Mumbai beware! tsunami knocks

The prediction -- tsunami could next occur in Arabian Sea -- is based on correlation between earlier tsunamis.

india Updated: Sep 28, 2005 18:52 IST

A second tsunami could hit India in November this year but this time around the killer wave could strike the Mumbai and Gujarat coastline, Indo-Canadian tsunami expert Tad Murthy says.

His prediction that the tsunami could next occur in the Arabian Sea is based on the possible correlation between two tsunamis. He believes that the tsunamis in the subcontinent follow a 60-year cycle during which the strain is built up in the earth's crust.

"The last tsunami in the Arabian Sea occurred in 1945. Exactly 60 years after that, the Bay of Bengal was disturbed last year. There could be a correlation here and the tsunami might hit the shore before the end of this year," Murthy told IANS.

"Before the 1945 sea surge, a tsunami had occurred in 1883, following an earthquake in Indonesia," he said.

Andhra Pradesh-born Murthy asked Gujarat to be prepared to the tsunami that could hit India's western coastline, especially the ports of Kandla and Bhavnagar in Gujarat.

Murthy said Mumbai could also be hard hit by the possible disaster. "While buildings would be spared, slums would be the worst hit. Mumbai could also be affected if a tsunami were to strike Karachi in Pakistan," he said.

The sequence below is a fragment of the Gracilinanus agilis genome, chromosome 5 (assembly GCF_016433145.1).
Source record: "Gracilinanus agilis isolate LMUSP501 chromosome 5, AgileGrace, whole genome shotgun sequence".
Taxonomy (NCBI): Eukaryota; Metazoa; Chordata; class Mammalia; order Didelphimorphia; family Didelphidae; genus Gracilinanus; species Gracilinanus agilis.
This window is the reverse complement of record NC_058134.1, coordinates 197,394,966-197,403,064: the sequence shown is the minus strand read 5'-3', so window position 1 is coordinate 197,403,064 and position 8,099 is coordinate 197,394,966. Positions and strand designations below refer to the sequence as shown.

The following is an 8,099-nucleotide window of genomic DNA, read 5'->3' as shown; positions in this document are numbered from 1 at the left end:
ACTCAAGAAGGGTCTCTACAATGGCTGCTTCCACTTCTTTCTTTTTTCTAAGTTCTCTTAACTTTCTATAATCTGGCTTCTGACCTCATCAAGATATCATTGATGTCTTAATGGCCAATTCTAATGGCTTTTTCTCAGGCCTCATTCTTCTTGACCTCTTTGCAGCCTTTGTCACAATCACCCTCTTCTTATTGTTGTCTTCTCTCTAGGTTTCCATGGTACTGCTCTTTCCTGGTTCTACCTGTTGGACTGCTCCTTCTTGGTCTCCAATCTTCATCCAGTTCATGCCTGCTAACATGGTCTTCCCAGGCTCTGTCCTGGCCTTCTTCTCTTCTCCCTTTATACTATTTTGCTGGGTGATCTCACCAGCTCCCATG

Tad, short for Tadepalli Murthy, was born in Tadepalligudem in West Godavari district.

He is currently in India as part of the Canadian delegation that is participating in the Indo-Canadian science and technology summit meetings in Delhi, Bangalore and Chennai.

At a talk here Tuesday night, Arun V Bapat, seismologist consultant of the Gujarat state disaster management authority, said Gujarat was planning to use mobile phones to send 3,000 SMSs to 9,000 people in three seconds at night to alert them of the impending disaster.

He said the administration was also considering three to four-meter-high mangrove plantations to prevent damage in the event of a tsunami.

Bapat pointed out that the devastating Jan 6, 2001, earthquake had triggered five-meter-high waves on the Gujarat coastline. The earthquake had claimed more than 20,000 lives.

Bapat said that since a tsunami could target both Gujarat and Maharashtra, they were working along with the southern states to set up a tsunami warning system on the western coastline.

Murthy said the countries in the Indian Ocean had not learnt any lesson from last year's tsunami, which killed over 200,000 people in Indonesia, Thailand, Sri Lanka, India and other countries in the region.

"There are about 35 countries along the Indian Ocean but barring Australia and India, nobody has taken the initiative to set up a warning system," he said.

Praising the disaster management set-up in India, Murthy said it was one of the top 10 in the world and the country also had a good cyclone warning system.

Murthy said India's response to the disaster was better than the US handling of Hurricane Katrina that lashed the states of Louisiana, Mississippi and Alabama on the US Gulf coast.

First Published: Sep 28, 2005 18:52 IST